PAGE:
Scotland is at the forefront of a “new energy revolution” according to the head of engineering giant Weir Group, who said skills learnt in the North Sea could help drive the development of shale gas.
Keith Cochrane said the UK’s reserves of unconventional oil and gas have the potential to boost the country’s tax revenues and energy security, and insisted that the industry is “environmentally respectful”.
The British Geological Survey estimates there could be about 1,300 trillion cubic feet of shale gas under parts of northern England, which would meet Britain’s annual gas needs for more than 40 years even if only 10 per cent could be extracted. However, the process of “fracking”, which uses high-pressure chemicals to fracture rocks and release natural gas, has been criticised by environmental groups who argue it causes earthquakes and pollutes water.
Cochrane said: “I believe that, with proper regulation and responsible operators, this is a very safe and environmentally respectful industry. There is a need for the debate to be properly grounded in scientific fact, rather than some of the assertions that we sometimes hear.”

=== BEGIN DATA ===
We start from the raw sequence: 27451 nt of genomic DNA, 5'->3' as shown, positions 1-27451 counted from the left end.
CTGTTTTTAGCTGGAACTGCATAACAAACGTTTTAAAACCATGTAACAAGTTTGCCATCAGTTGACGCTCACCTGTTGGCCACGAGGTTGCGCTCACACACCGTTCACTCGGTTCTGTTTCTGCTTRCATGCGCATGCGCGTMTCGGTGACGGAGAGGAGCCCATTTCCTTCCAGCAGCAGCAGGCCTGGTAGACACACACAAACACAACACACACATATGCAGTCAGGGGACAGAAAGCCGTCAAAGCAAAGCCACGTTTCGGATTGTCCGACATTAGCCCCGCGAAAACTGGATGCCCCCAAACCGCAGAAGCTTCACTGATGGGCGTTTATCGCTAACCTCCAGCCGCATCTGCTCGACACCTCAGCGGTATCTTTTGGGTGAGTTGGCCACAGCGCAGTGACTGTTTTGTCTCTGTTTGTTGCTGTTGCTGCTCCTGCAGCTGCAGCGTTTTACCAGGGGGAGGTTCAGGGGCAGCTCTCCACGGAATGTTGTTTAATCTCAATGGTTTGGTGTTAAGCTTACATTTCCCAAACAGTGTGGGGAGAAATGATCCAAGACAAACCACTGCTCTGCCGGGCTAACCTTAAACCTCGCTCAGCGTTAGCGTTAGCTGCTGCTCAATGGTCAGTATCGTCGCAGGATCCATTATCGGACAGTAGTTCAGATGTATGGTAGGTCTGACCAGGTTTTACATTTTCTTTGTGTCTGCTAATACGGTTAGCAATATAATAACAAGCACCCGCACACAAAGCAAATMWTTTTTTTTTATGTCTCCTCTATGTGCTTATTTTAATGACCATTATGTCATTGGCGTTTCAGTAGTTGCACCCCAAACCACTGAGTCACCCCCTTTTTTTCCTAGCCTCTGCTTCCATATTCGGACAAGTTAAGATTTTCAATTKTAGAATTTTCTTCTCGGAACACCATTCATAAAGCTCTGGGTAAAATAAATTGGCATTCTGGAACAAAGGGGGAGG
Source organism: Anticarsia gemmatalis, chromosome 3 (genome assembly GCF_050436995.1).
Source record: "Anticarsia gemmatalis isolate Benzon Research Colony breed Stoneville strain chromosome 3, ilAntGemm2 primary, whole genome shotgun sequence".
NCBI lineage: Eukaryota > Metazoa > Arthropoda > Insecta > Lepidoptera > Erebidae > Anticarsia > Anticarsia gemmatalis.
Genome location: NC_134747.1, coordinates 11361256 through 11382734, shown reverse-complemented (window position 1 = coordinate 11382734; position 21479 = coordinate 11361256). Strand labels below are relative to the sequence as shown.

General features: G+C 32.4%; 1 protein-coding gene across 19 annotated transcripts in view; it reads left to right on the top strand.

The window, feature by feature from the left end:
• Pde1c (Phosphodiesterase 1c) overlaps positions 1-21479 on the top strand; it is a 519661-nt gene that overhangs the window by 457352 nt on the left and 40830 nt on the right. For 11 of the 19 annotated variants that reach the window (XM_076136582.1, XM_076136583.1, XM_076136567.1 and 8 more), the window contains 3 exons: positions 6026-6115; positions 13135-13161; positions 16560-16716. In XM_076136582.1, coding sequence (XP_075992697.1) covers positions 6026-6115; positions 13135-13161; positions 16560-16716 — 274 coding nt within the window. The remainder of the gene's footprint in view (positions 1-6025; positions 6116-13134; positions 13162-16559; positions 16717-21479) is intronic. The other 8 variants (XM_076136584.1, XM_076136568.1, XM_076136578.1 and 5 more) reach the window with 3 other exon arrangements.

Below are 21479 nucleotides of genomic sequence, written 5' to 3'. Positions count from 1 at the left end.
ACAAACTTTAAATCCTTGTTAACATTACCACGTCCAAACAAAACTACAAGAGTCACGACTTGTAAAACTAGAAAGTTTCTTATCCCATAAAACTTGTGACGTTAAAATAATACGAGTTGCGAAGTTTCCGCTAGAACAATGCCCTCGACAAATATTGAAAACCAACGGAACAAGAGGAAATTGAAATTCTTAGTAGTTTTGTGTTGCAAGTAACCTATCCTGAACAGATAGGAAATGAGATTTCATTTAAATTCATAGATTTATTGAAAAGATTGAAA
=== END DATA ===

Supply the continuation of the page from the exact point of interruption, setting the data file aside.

Energy Secretary Ed Davey said last month that exploiting the reserves could increase the UK’s energy security by reducing its dependence on imports, but “we can’t bank on shale gas to solve all our energy challenges”.
Cochrane echoed that sentiment last night, although he said: “I strongly believe we are in the early days of a new energy revolution”.
In a lecture to the University of Strathclyde’s faculty of engineering, he added: “The implications of shale in the US have already been significant and could become even more profound in the years to come. The question now is how the rest of the world reacts.”
Glasgow-based Weir has spent more than £1 billion acquiring businesses involved in the US shale industry, where gas prices are substantially lower than the UK, and generates annual revenues of more than £500 million from North American oil and gas markets.